The school has banned balls – including soccer balls, footballs, baseballs and tennis balls – from its playground.
Kids can only play with soft, foam balls such as Nerf balls.
The ban was put in place after a parent was hit in the head with a soccer ball and suffered a concussion.
The school’s principal, Alicia Fernandez, said kids were often getting hurt by balls in the playground. She said they were sometimes scared. She also pointed out that the school has a very small outdoor play area.
Some parents say the ban is an overreaction. One parent told CBC news that he was “disgusted” by the ban because it goes too far.
Some parents said that there are many things that can cause an injury, and it’s not possible to protect kids from absolutely everything that could hurt them.
A spokesperson for the Toronto District School Board said the school will have a discussion with parents, and perhaps another solution will be found.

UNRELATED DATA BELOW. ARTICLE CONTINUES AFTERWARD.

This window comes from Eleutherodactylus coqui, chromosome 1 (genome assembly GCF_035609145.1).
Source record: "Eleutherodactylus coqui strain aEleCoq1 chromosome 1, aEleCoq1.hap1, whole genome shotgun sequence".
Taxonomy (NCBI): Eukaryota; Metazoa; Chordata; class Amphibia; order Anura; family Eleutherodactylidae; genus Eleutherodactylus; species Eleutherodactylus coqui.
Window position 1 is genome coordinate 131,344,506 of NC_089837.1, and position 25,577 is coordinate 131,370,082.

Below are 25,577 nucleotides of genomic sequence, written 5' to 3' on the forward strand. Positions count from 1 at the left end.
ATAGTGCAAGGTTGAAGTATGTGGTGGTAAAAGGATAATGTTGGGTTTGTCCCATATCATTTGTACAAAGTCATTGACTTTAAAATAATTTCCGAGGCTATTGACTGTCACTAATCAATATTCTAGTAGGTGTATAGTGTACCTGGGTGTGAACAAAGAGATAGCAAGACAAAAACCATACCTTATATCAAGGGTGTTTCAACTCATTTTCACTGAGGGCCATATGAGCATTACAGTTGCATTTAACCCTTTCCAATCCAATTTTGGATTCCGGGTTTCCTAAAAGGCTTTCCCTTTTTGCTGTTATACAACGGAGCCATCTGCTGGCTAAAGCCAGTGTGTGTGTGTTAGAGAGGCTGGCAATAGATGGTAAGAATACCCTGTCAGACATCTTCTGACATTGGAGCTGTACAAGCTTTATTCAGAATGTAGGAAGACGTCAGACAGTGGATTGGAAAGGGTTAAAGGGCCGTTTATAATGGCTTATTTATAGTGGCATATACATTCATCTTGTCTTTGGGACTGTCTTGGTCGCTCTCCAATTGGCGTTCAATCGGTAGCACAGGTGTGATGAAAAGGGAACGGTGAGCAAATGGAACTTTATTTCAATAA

By Kathleen Tilly
There are different sides to this story. Pick one side and write down arguments to support your view. Then pair together with a friend or classmate who is arguing the other side and have a discussion.
Did your view change after you heard another side of the story? Why or why not?
Reading Prompt: Responding to and Evaluating Texts
One solution to the problem is banning all hard balls on the playground. Many people believe that this is not the answer. Can you think of any other solutions? Remember to consider the points of view of the principal, the students and the parents.
Express personal thoughts and feelings about what has been read (OME, Reading: 1.8).
Make judgements and draw conclusions about the ideas and information in texts and cite stated or implied evidence from the text to support their view (OME, Reading: 1.8).
Evaluate the effectiveness of both simple and complex texts based on evidence from the texts (OME, Reading: 1.8).
Grammar Feature: Plural nouns
To make most words plural, we simply add an ‘s’ onto the end of the words. Find examples in the article of words that become plural when an ‘s’ is added.
Can you think of any plural words that don’t follow this rule?